Welcome to Wednesday’s Overnight Health Care. For the first time in almost a year, Massachusetts reported no new COVID-19 deaths on Tuesday, prompting the Boston Herald to print a big zero on its front page.
Today: The CDC gives the green light for the Pfizer vaccine for people 12-15, the House drug pricing bill hits some speed bumps and a panel of experts blasts the global COVID-19 response.
Let’s start with the CDC:
CDC signs off on Pfizer vaccine for adolescents aged 12-15
The CDC director adopted recommendations from an advisory panel on Wednesday to clear the way for vaccinations to begin in people aged 12-15.
Significance: The highly anticipated decision is a key step toward ensuring middle and high schools can operate for full in-person learning in the fall — and a major boon to parents concerned about the safety of summer activities.
While health officials and experts have argued that schools are safe and should have opened for in-person teaching months ago, the vaccines for younger kids adds another layer of protection and peace of mind.
Giving vaccines to adolescents is a big step to help raise the overall level of immunity in the country, and the authorization will make millions more people eligible for a vaccine. Getting more people vaccinated will lower the numbers of COVID-19 infections, hospitalizations and deaths.
There are almost 17 million adolescents in the 12- to 15-year-old age group in the United States, accounting for about 5.3 percent of the U.S. population and almost 27 percent of the population younger than 16, according to the Kaiser Family Foundation.
Biden urges parents to ‘get their kids vaccinated’
Biden touted the authorization of the Pfizer vaccine for adolescents aged 12 to 15 as a “giant step” in fighting COVID-19 and urged that age group to get vaccinated right away.
More than 15,000 pharmacies will be available to vaccinate that age group as of Thursday, Biden said, and the administration is also working to get shots to pediatrician and family doctor offices.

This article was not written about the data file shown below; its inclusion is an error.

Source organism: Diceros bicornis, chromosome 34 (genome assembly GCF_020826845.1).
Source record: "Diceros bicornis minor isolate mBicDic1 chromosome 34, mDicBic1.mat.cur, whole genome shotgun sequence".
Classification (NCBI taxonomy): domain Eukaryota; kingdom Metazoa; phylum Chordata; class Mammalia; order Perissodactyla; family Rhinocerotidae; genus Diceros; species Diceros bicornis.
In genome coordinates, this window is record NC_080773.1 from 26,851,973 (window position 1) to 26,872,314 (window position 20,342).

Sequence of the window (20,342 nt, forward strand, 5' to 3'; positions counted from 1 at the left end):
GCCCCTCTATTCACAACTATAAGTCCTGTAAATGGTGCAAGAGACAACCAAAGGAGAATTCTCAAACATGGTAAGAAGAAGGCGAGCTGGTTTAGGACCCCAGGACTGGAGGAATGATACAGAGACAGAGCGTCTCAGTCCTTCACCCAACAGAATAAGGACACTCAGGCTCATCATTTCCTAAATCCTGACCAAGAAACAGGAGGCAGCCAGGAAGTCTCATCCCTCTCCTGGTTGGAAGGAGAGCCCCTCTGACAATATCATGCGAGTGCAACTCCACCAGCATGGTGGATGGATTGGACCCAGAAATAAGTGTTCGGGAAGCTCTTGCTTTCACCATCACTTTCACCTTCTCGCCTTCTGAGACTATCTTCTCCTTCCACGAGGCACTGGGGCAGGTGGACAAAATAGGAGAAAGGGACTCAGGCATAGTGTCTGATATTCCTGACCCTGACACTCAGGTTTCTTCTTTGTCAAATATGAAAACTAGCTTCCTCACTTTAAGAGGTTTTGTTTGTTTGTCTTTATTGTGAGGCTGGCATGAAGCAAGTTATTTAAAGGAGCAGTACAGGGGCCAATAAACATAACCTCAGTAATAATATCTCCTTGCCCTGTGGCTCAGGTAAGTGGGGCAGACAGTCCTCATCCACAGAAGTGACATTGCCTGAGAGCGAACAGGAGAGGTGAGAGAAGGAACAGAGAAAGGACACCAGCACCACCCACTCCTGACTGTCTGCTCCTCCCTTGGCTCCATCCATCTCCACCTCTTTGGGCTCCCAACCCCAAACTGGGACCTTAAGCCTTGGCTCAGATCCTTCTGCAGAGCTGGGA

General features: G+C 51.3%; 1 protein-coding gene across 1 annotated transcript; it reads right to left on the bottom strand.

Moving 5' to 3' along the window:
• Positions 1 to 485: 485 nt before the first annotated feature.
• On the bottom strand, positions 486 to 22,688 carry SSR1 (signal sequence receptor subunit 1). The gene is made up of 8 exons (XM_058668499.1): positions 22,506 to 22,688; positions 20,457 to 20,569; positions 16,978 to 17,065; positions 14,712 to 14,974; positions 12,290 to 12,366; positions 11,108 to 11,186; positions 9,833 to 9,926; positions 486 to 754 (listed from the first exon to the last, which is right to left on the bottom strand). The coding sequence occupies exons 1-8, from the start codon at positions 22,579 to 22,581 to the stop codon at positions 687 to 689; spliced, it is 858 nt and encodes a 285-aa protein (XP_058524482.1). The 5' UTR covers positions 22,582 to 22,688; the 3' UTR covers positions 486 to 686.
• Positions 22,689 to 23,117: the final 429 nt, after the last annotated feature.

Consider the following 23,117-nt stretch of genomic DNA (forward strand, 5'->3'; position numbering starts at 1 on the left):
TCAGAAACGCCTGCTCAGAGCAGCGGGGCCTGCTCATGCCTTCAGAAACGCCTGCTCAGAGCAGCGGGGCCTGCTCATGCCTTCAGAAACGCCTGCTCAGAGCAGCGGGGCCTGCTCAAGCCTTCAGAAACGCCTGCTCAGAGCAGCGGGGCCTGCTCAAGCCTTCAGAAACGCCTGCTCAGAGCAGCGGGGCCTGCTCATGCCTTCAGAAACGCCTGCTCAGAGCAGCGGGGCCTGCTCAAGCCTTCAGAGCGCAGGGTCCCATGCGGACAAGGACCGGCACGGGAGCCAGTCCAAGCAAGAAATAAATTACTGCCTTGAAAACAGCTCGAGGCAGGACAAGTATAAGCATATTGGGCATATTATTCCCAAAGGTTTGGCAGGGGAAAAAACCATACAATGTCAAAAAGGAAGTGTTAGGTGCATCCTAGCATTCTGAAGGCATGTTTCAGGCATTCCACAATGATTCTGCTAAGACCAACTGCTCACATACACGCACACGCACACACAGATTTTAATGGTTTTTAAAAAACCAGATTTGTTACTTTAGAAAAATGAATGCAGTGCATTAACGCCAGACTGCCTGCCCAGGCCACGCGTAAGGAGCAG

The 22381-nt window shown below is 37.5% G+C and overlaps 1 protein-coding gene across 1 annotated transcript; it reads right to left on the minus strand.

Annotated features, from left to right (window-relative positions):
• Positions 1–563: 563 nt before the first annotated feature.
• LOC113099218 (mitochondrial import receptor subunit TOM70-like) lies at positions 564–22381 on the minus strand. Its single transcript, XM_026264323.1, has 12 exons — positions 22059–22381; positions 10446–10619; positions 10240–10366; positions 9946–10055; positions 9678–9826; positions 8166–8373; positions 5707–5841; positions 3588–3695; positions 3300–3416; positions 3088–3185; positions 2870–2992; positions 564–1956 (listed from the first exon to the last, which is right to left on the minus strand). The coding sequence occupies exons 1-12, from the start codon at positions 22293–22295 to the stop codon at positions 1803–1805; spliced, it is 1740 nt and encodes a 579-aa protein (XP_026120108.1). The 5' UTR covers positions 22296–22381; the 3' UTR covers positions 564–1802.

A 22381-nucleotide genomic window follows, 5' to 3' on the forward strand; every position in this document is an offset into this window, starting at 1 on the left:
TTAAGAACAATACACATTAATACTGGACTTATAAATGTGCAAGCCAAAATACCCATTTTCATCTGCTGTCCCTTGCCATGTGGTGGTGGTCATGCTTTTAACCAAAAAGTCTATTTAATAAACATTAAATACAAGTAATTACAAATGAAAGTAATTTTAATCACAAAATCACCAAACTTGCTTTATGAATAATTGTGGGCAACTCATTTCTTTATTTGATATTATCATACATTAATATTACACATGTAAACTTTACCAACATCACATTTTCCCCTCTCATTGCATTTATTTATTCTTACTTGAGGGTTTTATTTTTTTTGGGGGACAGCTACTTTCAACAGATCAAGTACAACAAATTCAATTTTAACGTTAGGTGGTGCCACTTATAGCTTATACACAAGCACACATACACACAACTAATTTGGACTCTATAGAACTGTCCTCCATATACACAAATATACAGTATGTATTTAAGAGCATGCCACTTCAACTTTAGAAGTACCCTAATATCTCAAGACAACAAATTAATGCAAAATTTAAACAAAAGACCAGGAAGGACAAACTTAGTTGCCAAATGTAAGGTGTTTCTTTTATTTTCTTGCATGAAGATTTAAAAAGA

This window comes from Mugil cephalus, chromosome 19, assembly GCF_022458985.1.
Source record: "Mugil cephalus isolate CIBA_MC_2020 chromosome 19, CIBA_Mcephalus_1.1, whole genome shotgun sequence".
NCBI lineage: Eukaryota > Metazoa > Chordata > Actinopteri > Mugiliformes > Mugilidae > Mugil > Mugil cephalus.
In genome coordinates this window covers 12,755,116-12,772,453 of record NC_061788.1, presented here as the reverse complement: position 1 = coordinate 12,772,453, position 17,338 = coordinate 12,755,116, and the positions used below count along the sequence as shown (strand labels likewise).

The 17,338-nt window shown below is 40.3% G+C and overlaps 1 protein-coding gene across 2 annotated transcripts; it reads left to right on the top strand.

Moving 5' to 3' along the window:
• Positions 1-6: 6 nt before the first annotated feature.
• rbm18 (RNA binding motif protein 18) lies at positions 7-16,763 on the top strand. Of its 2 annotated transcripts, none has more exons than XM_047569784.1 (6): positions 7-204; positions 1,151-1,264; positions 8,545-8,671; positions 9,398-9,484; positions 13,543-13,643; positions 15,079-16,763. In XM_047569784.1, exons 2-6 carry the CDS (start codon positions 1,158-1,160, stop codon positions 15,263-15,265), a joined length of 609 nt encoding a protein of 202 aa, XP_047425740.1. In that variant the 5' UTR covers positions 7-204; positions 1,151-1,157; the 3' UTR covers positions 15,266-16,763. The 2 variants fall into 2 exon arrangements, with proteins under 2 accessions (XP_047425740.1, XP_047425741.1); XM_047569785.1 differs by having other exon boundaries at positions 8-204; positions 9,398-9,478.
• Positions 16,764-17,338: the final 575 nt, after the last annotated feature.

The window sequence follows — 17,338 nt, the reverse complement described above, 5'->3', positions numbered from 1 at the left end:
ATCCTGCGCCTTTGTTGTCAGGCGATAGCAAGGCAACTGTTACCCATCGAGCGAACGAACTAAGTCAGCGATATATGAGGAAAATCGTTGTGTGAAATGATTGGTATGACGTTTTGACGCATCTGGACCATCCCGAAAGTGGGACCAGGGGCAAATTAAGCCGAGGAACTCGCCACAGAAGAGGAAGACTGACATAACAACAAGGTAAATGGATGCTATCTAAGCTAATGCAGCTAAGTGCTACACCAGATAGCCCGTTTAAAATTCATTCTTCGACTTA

The administration also said it would host events with “celebrities and influencers” to encourage teens to get vaccinated in the coming weeks.
“We’re ready,” the president said. “This new population’s going to find the vaccine rollout fast and efficient.”
“There’s a light at the end of the tunnel, well it’s growing brighter and brighter and we need all of you to bring it home,” he added.
Where we’re at: The country also will have delivered 250 million shots since Biden took office on Thursday, the president said.
Trouble for House drug pricing bill: Moderates signal concerns with Pelosi measure
A group of 10 moderate House Democrats is signaling concerns with Speaker Nancy PelosiNancy PelosiOn The Money: Job openings jump to record high of 8.1 million | Wyden opposes gas tax hike | Airlines feel fuel crunch Pelosi: House Democrats want to make child tax credit expansion permanent Pelosi announces change to House floor mask rules MORE’s (D-Calif.) signature legislation to lower prescription drug prices, raising further doubts about the legislation’s path forward.